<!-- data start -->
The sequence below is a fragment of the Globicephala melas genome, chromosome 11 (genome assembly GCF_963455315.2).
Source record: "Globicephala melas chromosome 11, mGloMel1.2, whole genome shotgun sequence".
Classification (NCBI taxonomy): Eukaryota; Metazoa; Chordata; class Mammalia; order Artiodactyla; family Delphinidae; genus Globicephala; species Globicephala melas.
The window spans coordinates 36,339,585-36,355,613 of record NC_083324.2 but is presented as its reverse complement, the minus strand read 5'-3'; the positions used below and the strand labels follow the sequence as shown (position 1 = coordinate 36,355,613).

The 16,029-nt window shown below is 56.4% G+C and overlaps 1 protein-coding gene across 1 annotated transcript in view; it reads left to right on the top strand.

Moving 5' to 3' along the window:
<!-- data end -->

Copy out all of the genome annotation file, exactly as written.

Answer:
The sequence below is a fragment of the Globicephala melas genome, chromosome 11 (genome assembly GCF_963455315.2).
Source record: "Globicephala melas chromosome 11, mGloMel1.2, whole genome shotgun sequence".
Classification (NCBI taxonomy): Eukaryota; Metazoa; Chordata; class Mammalia; order Artiodactyla; family Delphinidae; genus Globicephala; species Globicephala melas.
The window spans coordinates 36,339,585-36,355,613 of record NC_083324.2 but is presented as its reverse complement, the minus strand read 5'-3'; the positions used below and the strand labels follow the sequence as shown (position 1 = coordinate 36,355,613).

The 16,029-nt window shown below is 56.4% G+C and overlaps 1 protein-coding gene across 1 annotated transcript in view; it reads left to right on the top strand.

Moving 5' to 3' along the window: